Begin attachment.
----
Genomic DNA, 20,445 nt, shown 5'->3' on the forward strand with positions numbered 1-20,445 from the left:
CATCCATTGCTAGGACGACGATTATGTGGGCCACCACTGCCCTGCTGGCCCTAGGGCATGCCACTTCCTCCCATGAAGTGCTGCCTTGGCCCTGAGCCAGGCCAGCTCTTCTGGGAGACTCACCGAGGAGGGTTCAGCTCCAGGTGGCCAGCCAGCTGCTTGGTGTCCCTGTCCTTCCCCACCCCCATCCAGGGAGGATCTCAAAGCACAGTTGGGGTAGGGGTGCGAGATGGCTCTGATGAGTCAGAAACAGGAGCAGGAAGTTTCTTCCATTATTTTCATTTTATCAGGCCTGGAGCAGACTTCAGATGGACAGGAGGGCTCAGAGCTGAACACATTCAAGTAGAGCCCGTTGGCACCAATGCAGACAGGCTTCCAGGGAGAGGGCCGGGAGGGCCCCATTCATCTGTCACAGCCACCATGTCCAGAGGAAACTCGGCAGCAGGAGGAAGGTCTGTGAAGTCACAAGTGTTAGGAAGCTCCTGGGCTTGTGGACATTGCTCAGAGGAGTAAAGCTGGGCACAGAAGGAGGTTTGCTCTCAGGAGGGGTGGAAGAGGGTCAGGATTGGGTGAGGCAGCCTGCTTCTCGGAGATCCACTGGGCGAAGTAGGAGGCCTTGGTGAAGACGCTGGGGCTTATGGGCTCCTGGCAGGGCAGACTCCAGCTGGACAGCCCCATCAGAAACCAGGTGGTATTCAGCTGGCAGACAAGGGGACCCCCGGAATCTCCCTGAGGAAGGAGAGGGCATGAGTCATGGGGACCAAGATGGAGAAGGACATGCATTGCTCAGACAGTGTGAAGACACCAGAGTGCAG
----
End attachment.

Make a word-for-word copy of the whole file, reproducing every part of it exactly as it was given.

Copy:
Genomic DNA, 20,445 nt, shown 5'->3' on the forward strand with positions numbered 1-20,445 from the left:
CATCCATTGCTAGGACGACGATTATGTGGGCCACCACTGCCCTGCTGGCCCTAGGGCATGCCACTTCCTCCCATGAAGTGCTGCCTTGGCCCTGAGCCAGGCCAGCTCTTCTGGGAGACTCACCGAGGAGGGTTCAGCTCCAGGTGGCCAGCCAGCTGCTTGGTGTCCCTGTCCTTCCCCACCCCCATCCAGGGAGGATCTCAAAGCACAGTTGGGGTAGGGGTGCGAGATGGCTCTGATGAGTCAGAAACAGGAGCAGGAAGTTTCTTCCATTATTTTCATTTTATCAGGCCTGGAGCAGACTTCAGATGGACAGGAGGGCTCAGAGCTGAACACATTCAAGTAGAGCCCGTTGGCACCAATGCAGACAGGCTTCCAGGGAGAGGGCCGGGAGGGCCCCATTCATCTGTCACAGCCACCATGTCCAGAGGAAACTCGGCAGCAGGAGGAAGGTCTGTGAAGTCACAAGTGTTAGGAAGCTCCTGGGCTTGTGGACATTGCTCAGAGGAGTAAAGCTGGGCACAGAAGGAGGTTTGCTCTCAGGAGGGGTGGAAGAGGGTCAGGATTGGGTGAGGCAGCCTGCTTCTCGGAGATCCACTGGGCGAAGTAGGAGGCCTTGGTGAAGACGCTGGGGCTTATGGGCTCCTGGCAGGGCAGACTCCAGCTGGACAGCCCCATCAGAAACCAGGTGGTATTCAGCTGGCAGACAAGGGGACCCCCGGAATCTCCCTGAGGAAGGAGAGGGCATGAGTCATGGGGACCAAGATGGAGAAGGACATGCATTGCTCAGACAGTGTGAAGACACCAGAGTGCAG